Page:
Orange County Business Journal

Chevron Sues Mission Energy

Howard Fine Monday, December 31, 2012

A bankrupt Santa Ana-based unit of Edison International has been sued by Chevron Corp. affiliates.

The suit claims that the Edison unit unfairly rejected a buyout offer and is now forcing them to take on unwanted partners in their joint ventures.

San Ramon-based Chevron’s affiliates are partners in two cogeneration joint ventures with Edison Mission Energy, which filed for bankruptcy protection this month. The cogeneration ventures—known as Kern River and Sycamore—are next to Chevron oil fields near Bakersfield; they generate electricity and steam used to treat crude oil from adjacent fields.

The Chevron affiliates had offered to buy out Edison Mission Energy’s share of the cogeneration ventures last June for $82.5 million, which Chevron claims is above book value. But Edison Mission Energy rejected that offer as insufficient, according to court filings cited in a Bloomberg News online report.

Edison Mission Energy filed for Chapter 11 reorganization in U.S. Bankruptcy Court in Chicago on Dec. 17. The unregulated generation unit of Rosemead-based Edison International listed $3.7 billion in unsecured debts in its bankruptcy filing. The debt apparently stemmed in part from recent losses in business for several of its Midwest coal plants, which have seen utility customers switch to cheaper natural gas.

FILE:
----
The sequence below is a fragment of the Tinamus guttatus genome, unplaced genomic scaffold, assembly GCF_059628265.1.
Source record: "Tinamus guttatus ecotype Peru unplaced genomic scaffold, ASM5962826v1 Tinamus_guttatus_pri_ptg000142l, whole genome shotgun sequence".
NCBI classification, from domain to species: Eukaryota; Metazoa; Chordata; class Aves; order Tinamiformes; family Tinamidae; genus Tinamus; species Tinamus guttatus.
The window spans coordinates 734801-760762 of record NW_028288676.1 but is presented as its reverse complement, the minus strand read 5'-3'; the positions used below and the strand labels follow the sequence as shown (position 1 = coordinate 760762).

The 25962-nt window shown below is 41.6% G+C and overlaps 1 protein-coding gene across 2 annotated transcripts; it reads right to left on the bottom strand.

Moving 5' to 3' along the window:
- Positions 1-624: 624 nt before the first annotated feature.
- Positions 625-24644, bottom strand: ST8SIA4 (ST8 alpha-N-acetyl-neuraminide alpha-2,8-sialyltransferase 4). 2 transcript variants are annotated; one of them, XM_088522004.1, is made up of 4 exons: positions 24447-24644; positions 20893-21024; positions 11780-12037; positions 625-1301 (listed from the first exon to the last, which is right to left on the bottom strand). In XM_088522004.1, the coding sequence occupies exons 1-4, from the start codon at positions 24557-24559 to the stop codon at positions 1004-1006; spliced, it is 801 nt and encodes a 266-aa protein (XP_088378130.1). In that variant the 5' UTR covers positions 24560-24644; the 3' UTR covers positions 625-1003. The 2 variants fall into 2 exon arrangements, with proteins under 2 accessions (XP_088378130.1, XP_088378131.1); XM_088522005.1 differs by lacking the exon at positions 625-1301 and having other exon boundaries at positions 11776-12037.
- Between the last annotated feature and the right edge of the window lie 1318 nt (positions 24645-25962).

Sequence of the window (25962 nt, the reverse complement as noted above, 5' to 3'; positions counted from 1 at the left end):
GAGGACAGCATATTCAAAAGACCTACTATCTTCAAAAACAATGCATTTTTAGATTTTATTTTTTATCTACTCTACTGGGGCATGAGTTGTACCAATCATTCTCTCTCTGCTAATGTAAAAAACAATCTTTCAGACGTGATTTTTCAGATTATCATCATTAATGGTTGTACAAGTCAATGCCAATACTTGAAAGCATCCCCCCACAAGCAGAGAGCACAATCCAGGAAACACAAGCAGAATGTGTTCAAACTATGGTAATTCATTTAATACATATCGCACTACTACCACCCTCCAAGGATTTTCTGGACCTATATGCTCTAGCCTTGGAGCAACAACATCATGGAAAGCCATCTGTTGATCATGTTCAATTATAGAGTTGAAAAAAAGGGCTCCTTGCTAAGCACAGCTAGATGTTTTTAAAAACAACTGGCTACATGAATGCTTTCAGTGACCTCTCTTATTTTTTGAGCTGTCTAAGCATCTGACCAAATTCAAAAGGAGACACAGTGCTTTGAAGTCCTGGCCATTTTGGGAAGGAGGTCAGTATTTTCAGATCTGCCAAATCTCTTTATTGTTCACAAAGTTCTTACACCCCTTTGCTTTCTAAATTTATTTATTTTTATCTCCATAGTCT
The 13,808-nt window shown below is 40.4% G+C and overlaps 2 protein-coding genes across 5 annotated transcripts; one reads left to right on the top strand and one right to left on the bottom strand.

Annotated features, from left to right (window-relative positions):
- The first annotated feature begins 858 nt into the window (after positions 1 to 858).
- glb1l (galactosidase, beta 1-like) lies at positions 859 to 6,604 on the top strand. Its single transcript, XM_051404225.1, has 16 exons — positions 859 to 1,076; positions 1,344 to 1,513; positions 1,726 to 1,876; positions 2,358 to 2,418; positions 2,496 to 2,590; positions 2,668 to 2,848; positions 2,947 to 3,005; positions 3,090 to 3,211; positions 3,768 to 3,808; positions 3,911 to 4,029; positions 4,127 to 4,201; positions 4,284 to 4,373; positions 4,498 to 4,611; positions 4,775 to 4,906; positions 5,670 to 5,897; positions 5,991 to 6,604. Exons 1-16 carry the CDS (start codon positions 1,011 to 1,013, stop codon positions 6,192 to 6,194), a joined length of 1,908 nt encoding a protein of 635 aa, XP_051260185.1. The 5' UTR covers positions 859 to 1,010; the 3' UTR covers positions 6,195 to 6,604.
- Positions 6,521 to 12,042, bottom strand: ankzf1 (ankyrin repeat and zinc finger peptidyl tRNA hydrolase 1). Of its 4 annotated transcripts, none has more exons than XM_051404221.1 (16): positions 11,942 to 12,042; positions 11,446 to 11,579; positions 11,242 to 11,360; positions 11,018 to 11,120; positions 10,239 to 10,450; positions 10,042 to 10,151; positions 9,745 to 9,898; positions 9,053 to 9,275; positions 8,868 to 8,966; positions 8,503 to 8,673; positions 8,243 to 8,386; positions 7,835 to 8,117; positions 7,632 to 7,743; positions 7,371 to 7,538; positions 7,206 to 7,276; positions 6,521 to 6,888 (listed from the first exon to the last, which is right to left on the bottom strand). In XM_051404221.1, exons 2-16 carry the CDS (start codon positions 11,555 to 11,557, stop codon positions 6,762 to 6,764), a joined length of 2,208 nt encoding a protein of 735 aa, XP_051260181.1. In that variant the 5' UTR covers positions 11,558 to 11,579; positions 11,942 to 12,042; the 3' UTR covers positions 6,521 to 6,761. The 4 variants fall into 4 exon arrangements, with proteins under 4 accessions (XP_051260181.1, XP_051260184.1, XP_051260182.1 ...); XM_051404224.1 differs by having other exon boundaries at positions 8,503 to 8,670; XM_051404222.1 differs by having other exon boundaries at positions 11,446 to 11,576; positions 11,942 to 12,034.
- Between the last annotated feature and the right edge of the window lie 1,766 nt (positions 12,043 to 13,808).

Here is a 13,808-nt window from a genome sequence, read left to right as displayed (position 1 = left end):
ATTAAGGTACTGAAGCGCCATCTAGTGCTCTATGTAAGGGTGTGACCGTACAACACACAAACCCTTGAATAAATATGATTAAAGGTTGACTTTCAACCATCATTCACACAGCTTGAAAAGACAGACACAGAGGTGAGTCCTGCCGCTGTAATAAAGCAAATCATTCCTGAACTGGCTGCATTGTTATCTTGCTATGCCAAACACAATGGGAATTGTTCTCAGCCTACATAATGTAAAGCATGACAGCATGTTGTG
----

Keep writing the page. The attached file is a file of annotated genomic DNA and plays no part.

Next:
Edison Mission Energy now plans to cede its share of the cogeneration ventures to its creditors as part of the bankruptcy reorganization plan, according to documents filed as part of the Chevron affiliates’ lawsuit and cited by the Bloomberg News story.

“The prospect of an involuntary partnership, much less with uncertain or unqualified partners, is contrary to the law and abhorrent to plaintiffs,” the Chevron affiliates said in their filing, as cited by Bloomberg News.

Spokespersons for Edison International and Edison Mission Energy did not immediately return queries seeking comment on the filing.

This report is based on an earlier posting by Howard Fine of the Los Angeles Business Journal, a sister publication of the Orange County Business Journal